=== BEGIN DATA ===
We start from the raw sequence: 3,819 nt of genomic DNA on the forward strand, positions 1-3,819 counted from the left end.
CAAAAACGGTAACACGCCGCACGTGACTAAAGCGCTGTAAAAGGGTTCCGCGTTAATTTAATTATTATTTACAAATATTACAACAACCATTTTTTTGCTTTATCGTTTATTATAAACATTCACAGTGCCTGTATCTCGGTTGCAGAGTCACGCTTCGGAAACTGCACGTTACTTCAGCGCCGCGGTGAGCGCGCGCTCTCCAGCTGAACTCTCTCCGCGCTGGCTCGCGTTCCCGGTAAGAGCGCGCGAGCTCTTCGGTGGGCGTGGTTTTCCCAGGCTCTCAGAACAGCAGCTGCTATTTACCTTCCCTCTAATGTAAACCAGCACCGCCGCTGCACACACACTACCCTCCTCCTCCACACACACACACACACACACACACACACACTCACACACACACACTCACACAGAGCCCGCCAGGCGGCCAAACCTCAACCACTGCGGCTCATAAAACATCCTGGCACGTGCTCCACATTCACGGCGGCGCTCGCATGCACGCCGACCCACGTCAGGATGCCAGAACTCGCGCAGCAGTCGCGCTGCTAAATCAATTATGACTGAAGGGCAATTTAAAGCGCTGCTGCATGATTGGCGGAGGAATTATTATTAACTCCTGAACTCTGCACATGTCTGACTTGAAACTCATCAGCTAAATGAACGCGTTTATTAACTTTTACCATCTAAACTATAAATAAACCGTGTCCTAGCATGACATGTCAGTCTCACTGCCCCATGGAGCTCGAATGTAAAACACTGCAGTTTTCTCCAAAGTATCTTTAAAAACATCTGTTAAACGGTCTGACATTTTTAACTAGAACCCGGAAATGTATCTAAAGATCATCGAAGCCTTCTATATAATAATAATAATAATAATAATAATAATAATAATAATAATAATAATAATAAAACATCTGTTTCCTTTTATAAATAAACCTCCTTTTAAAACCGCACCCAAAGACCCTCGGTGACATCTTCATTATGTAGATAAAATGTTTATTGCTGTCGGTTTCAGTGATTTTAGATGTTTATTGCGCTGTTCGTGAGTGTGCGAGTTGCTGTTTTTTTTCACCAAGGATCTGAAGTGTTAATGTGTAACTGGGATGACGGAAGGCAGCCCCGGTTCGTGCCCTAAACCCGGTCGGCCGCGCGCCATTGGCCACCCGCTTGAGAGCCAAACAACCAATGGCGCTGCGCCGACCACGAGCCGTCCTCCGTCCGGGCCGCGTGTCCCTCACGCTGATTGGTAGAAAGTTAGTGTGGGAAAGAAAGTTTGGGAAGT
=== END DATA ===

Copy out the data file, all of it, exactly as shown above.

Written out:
We start from the raw sequence: 3,819 nt of genomic DNA on the forward strand, positions 1-3,819 counted from the left end.
CAAAAACGGTAACACGCCGCACGTGACTAAAGCGCTGTAAAAGGGTTCCGCGTTAATTTAATTATTATTTACAAATATTACAACAACCATTTTTTTGCTTTATCGTTTATTATAAACATTCACAGTGCCTGTATCTCGGTTGCAGAGTCACGCTTCGGAAACTGCACGTTACTTCAGCGCCGCGGTGAGCGCGCGCTCTCCAGCTGAACTCTCTCCGCGCTGGCTCGCGTTCCCGGTAAGAGCGCGCGAGCTCTTCGGTGGGCGTGGTTTTCCCAGGCTCTCAGAACAGCAGCTGCTATTTACCTTCCCTCTAATGTAAACCAGCACCGCCGCTGCACACACACTACCCTCCTCCTCCACACACACACACACACACACACACACACACTCACACACACACACTCACACAGAGCCCGCCAGGCGGCCAAACCTCAACCACTGCGGCTCATAAAACATCCTGGCACGTGCTCCACATTCACGGCGGCGCTCGCATGCACGCCGACCCACGTCAGGATGCCAGAACTCGCGCAGCAGTCGCGCTGCTAAATCAATTATGACTGAAGGGCAATTTAAAGCGCTGCTGCATGATTGGCGGAGGAATTATTATTAACTCCTGAACTCTGCACATGTCTGACTTGAAACTCATCAGCTAAATGAACGCGTTTATTAACTTTTACCATCTAAACTATAAATAAACCGTGTCCTAGCATGACATGTCAGTCTCACTGCCCCATGGAGCTCGAATGTAAAACACTGCAGTTTTCTCCAAAGTATCTTTAAAAACATCTGTTAAACGGTCTGACATTTTTAACTAGAACCCGGAAATGTATCTAAAGATCATCGAAGCCTTCTATATAATAATAATAATAATAATAATAATAATAATAATAATAATAATAATAATAAAACATCTGTTTCCTTTTATAAATAAACCTCCTTTTAAAACCGCACCCAAAGACCCTCGGTGACATCTTCATTATGTAGATAAAATGTTTATTGCTGTCGGTTTCAGTGATTTTAGATGTTTATTGCGCTGTTCGTGAGTGTGCGAGTTGCTGTTTTTTTTCACCAAGGATCTGAAGTGTTAATGTGTAACTGGGATGACGGAAGGCAGCCCCGGTTCGTGCCCTAAACCCGGTCGGCCGCGCGCCATTGGCCACCCGCTTGAGAGCCAAACAACCAATGGCGCTGCGCCGACCACGAGCCGTCCTCCGTCCGGGCCGCGTGTCCCTCACGCTGATTGGTAGAAAGTTAGTGTGGGAAAGAAAGTTTGGGAAGT